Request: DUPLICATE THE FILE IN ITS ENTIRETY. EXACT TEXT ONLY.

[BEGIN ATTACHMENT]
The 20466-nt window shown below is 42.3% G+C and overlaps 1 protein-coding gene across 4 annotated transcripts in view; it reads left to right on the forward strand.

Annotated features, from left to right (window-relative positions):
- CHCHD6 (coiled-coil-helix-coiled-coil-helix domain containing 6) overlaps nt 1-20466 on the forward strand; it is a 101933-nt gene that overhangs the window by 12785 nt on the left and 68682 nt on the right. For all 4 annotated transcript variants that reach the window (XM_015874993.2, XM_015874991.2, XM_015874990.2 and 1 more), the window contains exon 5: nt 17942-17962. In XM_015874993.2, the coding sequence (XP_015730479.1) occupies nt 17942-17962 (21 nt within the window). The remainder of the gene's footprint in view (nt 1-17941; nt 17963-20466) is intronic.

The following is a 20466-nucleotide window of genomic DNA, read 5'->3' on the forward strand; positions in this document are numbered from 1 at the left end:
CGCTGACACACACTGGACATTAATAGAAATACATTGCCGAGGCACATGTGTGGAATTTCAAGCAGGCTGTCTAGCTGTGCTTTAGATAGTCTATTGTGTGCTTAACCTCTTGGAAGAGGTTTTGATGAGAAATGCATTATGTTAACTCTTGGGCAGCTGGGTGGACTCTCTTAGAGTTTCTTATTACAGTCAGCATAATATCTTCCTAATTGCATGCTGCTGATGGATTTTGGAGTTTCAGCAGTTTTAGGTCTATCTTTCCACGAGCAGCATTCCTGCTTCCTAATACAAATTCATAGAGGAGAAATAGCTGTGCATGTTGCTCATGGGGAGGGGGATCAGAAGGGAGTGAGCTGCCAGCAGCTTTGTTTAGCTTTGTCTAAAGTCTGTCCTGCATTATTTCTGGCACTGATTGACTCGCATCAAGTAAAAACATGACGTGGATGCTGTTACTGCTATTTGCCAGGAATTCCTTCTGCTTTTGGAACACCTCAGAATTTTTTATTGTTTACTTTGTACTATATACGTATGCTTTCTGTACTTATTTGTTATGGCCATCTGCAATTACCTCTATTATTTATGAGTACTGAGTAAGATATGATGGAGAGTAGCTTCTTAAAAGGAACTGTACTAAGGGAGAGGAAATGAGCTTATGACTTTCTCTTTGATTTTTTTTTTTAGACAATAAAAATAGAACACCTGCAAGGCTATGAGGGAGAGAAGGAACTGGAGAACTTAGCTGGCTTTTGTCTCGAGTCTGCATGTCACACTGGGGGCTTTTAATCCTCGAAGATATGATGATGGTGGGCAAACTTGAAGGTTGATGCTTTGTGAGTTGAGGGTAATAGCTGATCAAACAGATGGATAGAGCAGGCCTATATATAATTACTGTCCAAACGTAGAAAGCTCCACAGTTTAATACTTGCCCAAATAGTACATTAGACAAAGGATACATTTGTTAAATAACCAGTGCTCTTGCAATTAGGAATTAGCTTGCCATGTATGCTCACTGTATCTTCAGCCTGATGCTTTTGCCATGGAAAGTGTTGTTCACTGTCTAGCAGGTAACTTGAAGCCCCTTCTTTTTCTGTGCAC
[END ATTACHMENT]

The 20466-nt window shown below is 42.3% G+C and overlaps 1 protein-coding gene across 4 annotated transcripts in view; it reads left to right on the forward strand.

Annotated features, from left to right (window-relative positions):
- CHCHD6 (coiled-coil-helix-coiled-coil-helix domain containing 6) overlaps nt 1-20466 on the forward strand; it is a 101933-nt gene that overhangs the window by 12785 nt on the left and 68682 nt on the right. For all 4 annotated transcript variants that reach the window (XM_015874993.2, XM_015874991.2, XM_015874990.2 and 1 more), the window contains exon 5: nt 17942-17962. In XM_015874993.2, the coding sequence (XP_015730479.1) occupies nt 17942-17962 (21 nt within the window). The remainder of the gene's footprint in view (nt 1-17941; nt 17963-20466) is intronic.

The following is a 20466-nucleotide window of genomic DNA, read 5'->3' on the forward strand; positions in this document are numbered from 1 at the left end:
CGCTGACACACACTGGACATTAATAGAAATACATTGCCGAGGCACATGTGTGGAATTTCAAGCAGGCTGTCTAGCTGTGCTTTAGATAGTCTATTGTGTGCTTAACCTCTTGGAAGAGGTTTTGATGAGAAATGCATTATGTTAACTCTTGGGCAGCTGGGTGGACTCTCTTAGAGTTTCTTATTACAGTCAGCATAATATCTTCCTAATTGCATGCTGCTGATGGATTTTGGAGTTTCAGCAGTTTTAGGTCTATCTTTCCACGAGCAGCATTCCTGCTTCCTAATACAAATTCATAGAGGAGAAATAGCTGTGCATGTTGCTCATGGGGAGGGGGATCAGAAGGGAGTGAGCTGCCAGCAGCTTTGTTTAGCTTTGTCTAAAGTCTGTCCTGCATTATTTCTGGCACTGATTGACTCGCATCAAGTAAAAACATGACGTGGATGCTGTTACTGCTATTTGCCAGGAATTCCTTCTGCTTTTGGAACACCTCAGAATTTTTTATTGTTTACTTTGTACTATATACGTATGCTTTCTGTACTTATTTGTTATGGCCATCTGCAATTACCTCTATTATTTATGAGTACTGAGTAAGATATGATGGAGAGTAGCTTCTTAAAAGGAACTGTACTAAGGGAGAGGAAATGAGCTTATGACTTTCTCTTTGATTTTTTTTTTTAGACAATAAAAATAGAACACCTGCAAGGCTATGAGGGAGAGAAGGAACTGGAGAACTTAGCTGGCTTTTGTCTCGAGTCTGCATGTCACACTGGGGGCTTTTAATCCTCGAAGATATGATGATGGTGGGCAAACTTGAAGGTTGATGCTTTGTGAGTTGAGGGTAATAGCTGATCAAACAGATGGATAGAGCAGGCCTATATATAATTACTGTCCAAACGTAGAAAGCTCCACAGTTTAATACTTGCCCAAATAGTACATTAGACAAAGGATACATTTGTTAAATAACCAGTGCTCTTGCAATTAGGAATTAGCTTGCCATGTATGCTCACTGTATCTTCAGCCTGATGCTTTTGCCATGGAAAGTGTTGTTCACTGTCTAGCAGGTAACTTGAAGCCCCTTCTTTTTCTGTGCAC